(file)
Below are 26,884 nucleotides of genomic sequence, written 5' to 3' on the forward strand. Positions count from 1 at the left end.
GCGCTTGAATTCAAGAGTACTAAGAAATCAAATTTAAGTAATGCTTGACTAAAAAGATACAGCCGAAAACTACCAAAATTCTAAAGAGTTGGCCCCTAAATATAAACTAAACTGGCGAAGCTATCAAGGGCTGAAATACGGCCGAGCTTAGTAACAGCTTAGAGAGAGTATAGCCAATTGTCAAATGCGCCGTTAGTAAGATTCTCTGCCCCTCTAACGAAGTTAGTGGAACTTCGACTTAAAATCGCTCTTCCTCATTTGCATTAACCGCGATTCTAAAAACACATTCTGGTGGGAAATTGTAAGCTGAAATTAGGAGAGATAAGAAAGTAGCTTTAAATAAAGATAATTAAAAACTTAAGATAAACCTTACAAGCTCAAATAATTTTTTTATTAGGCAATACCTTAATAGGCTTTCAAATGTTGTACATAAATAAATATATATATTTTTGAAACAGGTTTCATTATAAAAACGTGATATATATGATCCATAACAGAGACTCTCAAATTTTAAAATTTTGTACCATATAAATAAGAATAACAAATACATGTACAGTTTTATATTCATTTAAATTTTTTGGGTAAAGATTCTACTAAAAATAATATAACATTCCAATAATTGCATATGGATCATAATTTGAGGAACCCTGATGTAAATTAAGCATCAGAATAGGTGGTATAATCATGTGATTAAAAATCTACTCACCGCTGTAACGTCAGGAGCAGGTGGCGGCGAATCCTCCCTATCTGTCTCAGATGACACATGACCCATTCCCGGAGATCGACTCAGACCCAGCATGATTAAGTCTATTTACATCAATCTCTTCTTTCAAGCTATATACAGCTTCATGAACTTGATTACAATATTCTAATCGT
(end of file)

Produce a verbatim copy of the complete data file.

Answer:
Below are 26,884 nucleotides of genomic sequence, written 5' to 3' on the forward strand. Positions count from 1 at the left end.
GCGCTTGAATTCAAGAGTACTAAGAAATCAAATTTAAGTAATGCTTGACTAAAAAGATACAGCCGAAAACTACCAAAATTCTAAAGAGTTGGCCCCTAAATATAAACTAAACTGGCGAAGCTATCAAGGGCTGAAATACGGCCGAGCTTAGTAACAGCTTAGAGAGAGTATAGCCAATTGTCAAATGCGCCGTTAGTAAGATTCTCTGCCCCTCTAACGAAGTTAGTGGAACTTCGACTTAAAATCGCTCTTCCTCATTTGCATTAACCGCGATTCTAAAAACACATTCTGGTGGGAAATTGTAAGCTGAAATTAGGAGAGATAAGAAAGTAGCTTTAAATAAAGATAATTAAAAACTTAAGATAAACCTTACAAGCTCAAATAATTTTTTTATTAGGCAATACCTTAATAGGCTTTCAAATGTTGTACATAAATAAATATATATATTTTTGAAACAGGTTTCATTATAAAAACGTGATATATATGATCCATAACAGAGACTCTCAAATTTTAAAATTTTGTACCATATAAATAAGAATAACAAATACATGTACAGTTTTATATTCATTTAAATTTTTTGGGTAAAGATTCTACTAAAAATAATATAACATTCCAATAATTGCATATGGATCATAATTTGAGGAACCCTGATGTAAATTAAGCATCAGAATAGGTGGTATAATCATGTGATTAAAAATCTACTCACCGCTGTAACGTCAGGAGCAGGTGGCGGCGAATCCTCCCTATCTGTCTCAGATGACACATGACCCATTCCCGGAGATCGACTCAGACCCAGCATGATTAAGTCTATTTACATCAATCTCTTCTTTCAAGCTATATACAGCTTCATGAACTTGATTACAATATTCTAATCGT